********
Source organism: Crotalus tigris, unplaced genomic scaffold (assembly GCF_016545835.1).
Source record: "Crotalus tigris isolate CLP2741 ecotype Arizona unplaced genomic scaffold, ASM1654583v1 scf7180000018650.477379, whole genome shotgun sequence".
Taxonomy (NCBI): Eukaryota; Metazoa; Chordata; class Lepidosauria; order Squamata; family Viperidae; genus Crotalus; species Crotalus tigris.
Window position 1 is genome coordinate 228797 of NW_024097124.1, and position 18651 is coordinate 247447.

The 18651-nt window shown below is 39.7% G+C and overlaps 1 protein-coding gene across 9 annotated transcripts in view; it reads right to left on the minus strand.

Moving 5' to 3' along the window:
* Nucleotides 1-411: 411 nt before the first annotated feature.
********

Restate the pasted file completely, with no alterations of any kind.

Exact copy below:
Source organism: Crotalus tigris, unplaced genomic scaffold (assembly GCF_016545835.1).
Source record: "Crotalus tigris isolate CLP2741 ecotype Arizona unplaced genomic scaffold, ASM1654583v1 scf7180000018650.477379, whole genome shotgun sequence".
Taxonomy (NCBI): Eukaryota; Metazoa; Chordata; class Lepidosauria; order Squamata; family Viperidae; genus Crotalus; species Crotalus tigris.
Window position 1 is genome coordinate 228797 of NW_024097124.1, and position 18651 is coordinate 247447.

The 18651-nt window shown below is 39.7% G+C and overlaps 1 protein-coding gene across 9 annotated transcripts in view; it reads right to left on the minus strand.

Moving 5' to 3' along the window:
* Nucleotides 1-411: 411 nt before the first annotated feature.